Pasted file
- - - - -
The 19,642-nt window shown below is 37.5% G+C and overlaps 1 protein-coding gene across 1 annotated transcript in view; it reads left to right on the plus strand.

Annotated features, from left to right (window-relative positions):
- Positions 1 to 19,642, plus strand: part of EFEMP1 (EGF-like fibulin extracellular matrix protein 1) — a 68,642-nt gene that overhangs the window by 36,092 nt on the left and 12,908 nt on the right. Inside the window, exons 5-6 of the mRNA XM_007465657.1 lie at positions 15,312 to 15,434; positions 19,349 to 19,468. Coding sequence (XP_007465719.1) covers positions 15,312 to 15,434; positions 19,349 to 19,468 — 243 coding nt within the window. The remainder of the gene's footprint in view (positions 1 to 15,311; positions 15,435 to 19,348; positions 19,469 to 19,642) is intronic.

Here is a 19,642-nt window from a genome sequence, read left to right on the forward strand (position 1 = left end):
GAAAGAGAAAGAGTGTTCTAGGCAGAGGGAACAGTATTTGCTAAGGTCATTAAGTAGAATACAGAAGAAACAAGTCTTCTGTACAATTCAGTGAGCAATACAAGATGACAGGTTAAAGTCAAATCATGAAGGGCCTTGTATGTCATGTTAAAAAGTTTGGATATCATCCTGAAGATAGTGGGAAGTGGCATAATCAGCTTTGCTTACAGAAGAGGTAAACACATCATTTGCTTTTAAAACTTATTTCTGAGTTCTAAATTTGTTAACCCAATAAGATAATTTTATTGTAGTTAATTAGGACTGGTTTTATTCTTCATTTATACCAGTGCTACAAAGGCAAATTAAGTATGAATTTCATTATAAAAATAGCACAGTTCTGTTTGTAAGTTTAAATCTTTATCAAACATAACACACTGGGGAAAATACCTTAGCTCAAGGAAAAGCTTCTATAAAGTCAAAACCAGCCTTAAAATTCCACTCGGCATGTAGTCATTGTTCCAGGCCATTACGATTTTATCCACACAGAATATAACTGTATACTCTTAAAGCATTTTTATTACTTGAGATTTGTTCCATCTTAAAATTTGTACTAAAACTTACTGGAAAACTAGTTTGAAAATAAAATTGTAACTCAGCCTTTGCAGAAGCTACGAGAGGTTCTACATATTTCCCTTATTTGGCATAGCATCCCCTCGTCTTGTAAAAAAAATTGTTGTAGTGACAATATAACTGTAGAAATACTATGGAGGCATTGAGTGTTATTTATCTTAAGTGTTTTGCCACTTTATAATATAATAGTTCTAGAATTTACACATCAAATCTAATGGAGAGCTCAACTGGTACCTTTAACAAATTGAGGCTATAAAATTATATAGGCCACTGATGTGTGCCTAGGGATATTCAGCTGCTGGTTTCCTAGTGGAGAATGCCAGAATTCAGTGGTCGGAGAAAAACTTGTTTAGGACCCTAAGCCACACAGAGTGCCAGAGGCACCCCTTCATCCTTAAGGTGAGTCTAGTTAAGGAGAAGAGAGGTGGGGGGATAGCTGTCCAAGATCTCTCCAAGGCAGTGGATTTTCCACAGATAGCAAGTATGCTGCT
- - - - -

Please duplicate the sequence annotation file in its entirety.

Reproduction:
The 19,642-nt window shown below is 37.5% G+C and overlaps 1 protein-coding gene across 1 annotated transcript in view; it reads left to right on the plus strand.

Annotated features, from left to right (window-relative positions):
- Positions 1 to 19,642, plus strand: part of EFEMP1 (EGF-like fibulin extracellular matrix protein 1) — a 68,642-nt gene that overhangs the window by 36,092 nt on the left and 12,908 nt on the right. Inside the window, exons 5-6 of the mRNA XM_007465657.1 lie at positions 15,312 to 15,434; positions 19,349 to 19,468. Coding sequence (XP_007465719.1) covers positions 15,312 to 15,434; positions 19,349 to 19,468 — 243 coding nt within the window. The remainder of the gene's footprint in view (positions 1 to 15,311; positions 15,435 to 19,348; positions 19,469 to 19,642) is intronic.

Here is a 19,642-nt window from a genome sequence, read left to right on the forward strand (position 1 = left end):
GAAAGAGAAAGAGTGTTCTAGGCAGAGGGAACAGTATTTGCTAAGGTCATTAAGTAGAATACAGAAGAAACAAGTCTTCTGTACAATTCAGTGAGCAATACAAGATGACAGGTTAAAGTCAAATCATGAAGGGCCTTGTATGTCATGTTAAAAAGTTTGGATATCATCCTGAAGATAGTGGGAAGTGGCATAATCAGCTTTGCTTACAGAAGAGGTAAACACATCATTTGCTTTTAAAACTTATTTCTGAGTTCTAAATTTGTTAACCCAATAAGATAATTTTATTGTAGTTAATTAGGACTGGTTTTATTCTTCATTTATACCAGTGCTACAAAGGCAAATTAAGTATGAATTTCATTATAAAAATAGCACAGTTCTGTTTGTAAGTTTAAATCTTTATCAAACATAACACACTGGGGAAAATACCTTAGCTCAAGGAAAAGCTTCTATAAAGTCAAAACCAGCCTTAAAATTCCACTCGGCATGTAGTCATTGTTCCAGGCCATTACGATTTTATCCACACAGAATATAACTGTATACTCTTAAAGCATTTTTATTACTTGAGATTTGTTCCATCTTAAAATTTGTACTAAAACTTACTGGAAAACTAGTTTGAAAATAAAATTGTAACTCAGCCTTTGCAGAAGCTACGAGAGGTTCTACATATTTCCCTTATTTGGCATAGCATCCCCTCGTCTTGTAAAAAAAATTGTTGTAGTGACAATATAACTGTAGAAATACTATGGAGGCATTGAGTGTTATTTATCTTAAGTGTTTTGCCACTTTATAATATAATAGTTCTAGAATTTACACATCAAATCTAATGGAGAGCTCAACTGGTACCTTTAACAAATTGAGGCTATAAAATTATATAGGCCACTGATGTGTGCCTAGGGATATTCAGCTGCTGGTTTCCTAGTGGAGAATGCCAGAATTCAGTGGTCGGAGAAAAACTTGTTTAGGACCCTAAGCCACACAGAGTGCCAGAGGCACCCCTTCATCCTTAAGGTGAGTCTAGTTAAGGAGAAGAGAGGTGGGGGGATAGCTGTCCAAGATCTCTCCAAGGCAGTGGATTTTCCACAGATAGCAAGTATGCTGCT